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Waiting for Godalming [Hardcover]

Robert Rankin
3.3 out of 5 stars  See all reviews (17 customer reviews)

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Book Description

5 Oct 2000
"Dallas" meets "Deuteronomy" in a Divine Comedy to out-Apocalypse them all.


Product details

  • Hardcover: 272 pages
  • Publisher: Doubleday (5 Oct 2000)
  • Language: English
  • ISBN-10: 0385600577
  • ISBN-13: 978-0385600576
  • Product Dimensions: 23.6 x 15.5 x 2.5 cm
  • Average Customer Review: 3.3 out of 5 stars  See all reviews (17 customer reviews)
  • Amazon Bestsellers Rank: 1,884,380 in Books (See Top 100 in Books)

More About the Author

Robert Rankin describes himself as a teller of tall tales. The Morning Star describes him as 'The Master of Silliness', and his publisher describes him as The Master of Far Fetched Fiction. He is the author of more than thirty novels, of which he has sold millions of copies, and he is published - and making people laugh - around the world.

Despite his remarkable publishing success, Robert has never taken himself too seriously. He loves going on tour, signing books for readers, and his appearances at signings and conventions are legendary, often including a stand-up routine, a song (accompanied by his 'air-ukulele'), and an always-entertaining question-and-answer session. Robert Rankin is a great entertainer, whether in person or through his novels, with wit, humour and an incredible personal warmth.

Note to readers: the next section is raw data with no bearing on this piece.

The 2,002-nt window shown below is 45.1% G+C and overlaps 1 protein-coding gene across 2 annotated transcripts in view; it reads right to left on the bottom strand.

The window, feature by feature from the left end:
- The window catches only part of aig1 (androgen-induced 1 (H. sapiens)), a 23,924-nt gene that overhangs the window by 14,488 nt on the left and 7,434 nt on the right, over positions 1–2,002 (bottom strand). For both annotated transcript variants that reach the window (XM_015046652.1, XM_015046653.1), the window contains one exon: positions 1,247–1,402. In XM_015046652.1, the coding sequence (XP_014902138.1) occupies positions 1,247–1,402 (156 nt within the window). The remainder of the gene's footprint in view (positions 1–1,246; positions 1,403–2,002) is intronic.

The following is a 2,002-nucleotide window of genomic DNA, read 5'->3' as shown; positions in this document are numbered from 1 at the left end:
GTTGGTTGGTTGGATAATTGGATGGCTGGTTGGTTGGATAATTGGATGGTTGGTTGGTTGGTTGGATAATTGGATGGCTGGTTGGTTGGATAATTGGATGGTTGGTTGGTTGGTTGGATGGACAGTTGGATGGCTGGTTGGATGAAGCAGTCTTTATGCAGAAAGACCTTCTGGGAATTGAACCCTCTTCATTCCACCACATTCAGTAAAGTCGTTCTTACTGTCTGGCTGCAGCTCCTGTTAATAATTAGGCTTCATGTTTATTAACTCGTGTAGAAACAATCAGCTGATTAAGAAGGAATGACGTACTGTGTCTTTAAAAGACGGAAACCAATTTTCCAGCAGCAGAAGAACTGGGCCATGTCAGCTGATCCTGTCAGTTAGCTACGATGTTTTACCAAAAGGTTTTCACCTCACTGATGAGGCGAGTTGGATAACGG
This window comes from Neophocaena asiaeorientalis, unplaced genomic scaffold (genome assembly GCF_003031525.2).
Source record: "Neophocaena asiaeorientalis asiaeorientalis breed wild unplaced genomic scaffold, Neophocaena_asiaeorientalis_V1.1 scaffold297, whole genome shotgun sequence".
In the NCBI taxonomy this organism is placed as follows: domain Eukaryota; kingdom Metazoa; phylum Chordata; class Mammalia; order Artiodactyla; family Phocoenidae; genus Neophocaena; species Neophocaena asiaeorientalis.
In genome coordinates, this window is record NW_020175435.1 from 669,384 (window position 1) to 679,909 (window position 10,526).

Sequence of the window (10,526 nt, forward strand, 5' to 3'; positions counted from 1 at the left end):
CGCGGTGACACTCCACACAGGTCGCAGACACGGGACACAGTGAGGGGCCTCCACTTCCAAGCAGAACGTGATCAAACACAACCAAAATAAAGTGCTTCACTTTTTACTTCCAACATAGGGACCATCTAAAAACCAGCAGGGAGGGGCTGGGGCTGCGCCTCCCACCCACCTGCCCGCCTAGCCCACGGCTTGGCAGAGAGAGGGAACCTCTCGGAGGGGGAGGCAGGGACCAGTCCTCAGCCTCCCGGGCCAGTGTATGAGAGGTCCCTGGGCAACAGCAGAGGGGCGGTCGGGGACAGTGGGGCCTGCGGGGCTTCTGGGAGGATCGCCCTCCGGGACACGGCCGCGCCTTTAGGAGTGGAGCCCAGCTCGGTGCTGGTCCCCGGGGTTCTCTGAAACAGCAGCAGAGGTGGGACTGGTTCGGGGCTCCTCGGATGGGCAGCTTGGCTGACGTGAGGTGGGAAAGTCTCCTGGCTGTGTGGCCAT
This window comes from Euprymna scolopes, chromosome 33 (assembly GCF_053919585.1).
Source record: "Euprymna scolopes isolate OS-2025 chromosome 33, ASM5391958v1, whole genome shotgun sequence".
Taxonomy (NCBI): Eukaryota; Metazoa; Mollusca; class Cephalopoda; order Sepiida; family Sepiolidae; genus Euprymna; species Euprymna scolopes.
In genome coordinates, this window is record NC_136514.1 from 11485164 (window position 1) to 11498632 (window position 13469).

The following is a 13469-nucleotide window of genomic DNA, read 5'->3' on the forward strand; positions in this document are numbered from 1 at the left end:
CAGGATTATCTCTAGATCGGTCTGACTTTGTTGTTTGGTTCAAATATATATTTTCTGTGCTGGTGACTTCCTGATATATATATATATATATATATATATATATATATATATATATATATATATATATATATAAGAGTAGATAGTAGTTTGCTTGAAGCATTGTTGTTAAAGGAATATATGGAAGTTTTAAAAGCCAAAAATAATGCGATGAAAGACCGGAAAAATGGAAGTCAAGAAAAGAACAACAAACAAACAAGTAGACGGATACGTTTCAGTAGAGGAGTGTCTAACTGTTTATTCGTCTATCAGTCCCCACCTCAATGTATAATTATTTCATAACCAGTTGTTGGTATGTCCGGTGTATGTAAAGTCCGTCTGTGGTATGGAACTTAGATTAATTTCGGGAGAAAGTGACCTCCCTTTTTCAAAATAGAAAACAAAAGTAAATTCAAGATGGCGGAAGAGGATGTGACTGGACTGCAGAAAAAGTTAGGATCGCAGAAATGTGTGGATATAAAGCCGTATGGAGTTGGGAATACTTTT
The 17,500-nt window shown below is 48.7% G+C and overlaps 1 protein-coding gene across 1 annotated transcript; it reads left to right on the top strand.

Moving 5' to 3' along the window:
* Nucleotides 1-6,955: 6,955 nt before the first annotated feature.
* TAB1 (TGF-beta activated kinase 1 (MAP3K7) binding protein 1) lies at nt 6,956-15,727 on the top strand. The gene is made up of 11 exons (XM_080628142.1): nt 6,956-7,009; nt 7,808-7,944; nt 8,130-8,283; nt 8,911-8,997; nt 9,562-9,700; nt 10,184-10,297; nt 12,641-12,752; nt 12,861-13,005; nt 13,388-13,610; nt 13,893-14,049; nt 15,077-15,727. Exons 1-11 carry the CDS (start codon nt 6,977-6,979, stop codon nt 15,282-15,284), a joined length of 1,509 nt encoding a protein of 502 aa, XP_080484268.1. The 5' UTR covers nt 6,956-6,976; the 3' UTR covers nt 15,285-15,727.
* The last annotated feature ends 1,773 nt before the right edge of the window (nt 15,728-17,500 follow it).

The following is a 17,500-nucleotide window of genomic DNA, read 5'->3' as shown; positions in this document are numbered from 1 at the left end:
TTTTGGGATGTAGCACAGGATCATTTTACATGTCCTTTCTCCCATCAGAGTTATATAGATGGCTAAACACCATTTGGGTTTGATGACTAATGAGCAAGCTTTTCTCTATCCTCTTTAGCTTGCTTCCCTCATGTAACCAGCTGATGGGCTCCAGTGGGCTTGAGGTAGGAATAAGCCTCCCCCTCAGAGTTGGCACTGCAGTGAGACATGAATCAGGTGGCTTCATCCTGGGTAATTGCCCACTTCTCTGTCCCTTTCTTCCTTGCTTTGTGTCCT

But that's not all! In addition to being a talented writer, comedian and musician, he's also an incredible artist . . . so incredible, that he creates his own stunning book covers.

Reading his books can and will inspire you, scare you, thrill you and, above all, entertain you. His novels are an outlet for the soul, and food for the imagination.


The Brentford Trilogy:

The Antipope
The Brentford Triangle
East of Ealing
The Sprouts of Wrath
The Brentford Chainstore Massacre
Sex and Drugs and Sausage Rolls
Knees Up Mother Earth
The Brightonomicon

The Armageddon Trilogy:

Armageddon: The Musical
They Came and Ate Us
The Suburban Book of the Dead

Cornelius Murphy Novels:

The Book of Ultimate Truths
Raiders of the Lost Car Park
The Most Amazing Man Who Ever Lived

The Trilogy That Dare Not Speak Its Name:

Sprout Mask Replica
The Dance of the Voodoo Handbag
Waiting for Godalming

The Witches Trilogy:

The Witches of Chiswick
Knees Up Mother Earth
The Brightonomicon

Eddie Bear Novels:

The Hollow Chocolate Bunnies of the Apocalypse
The Toyminator

Standalone Novels: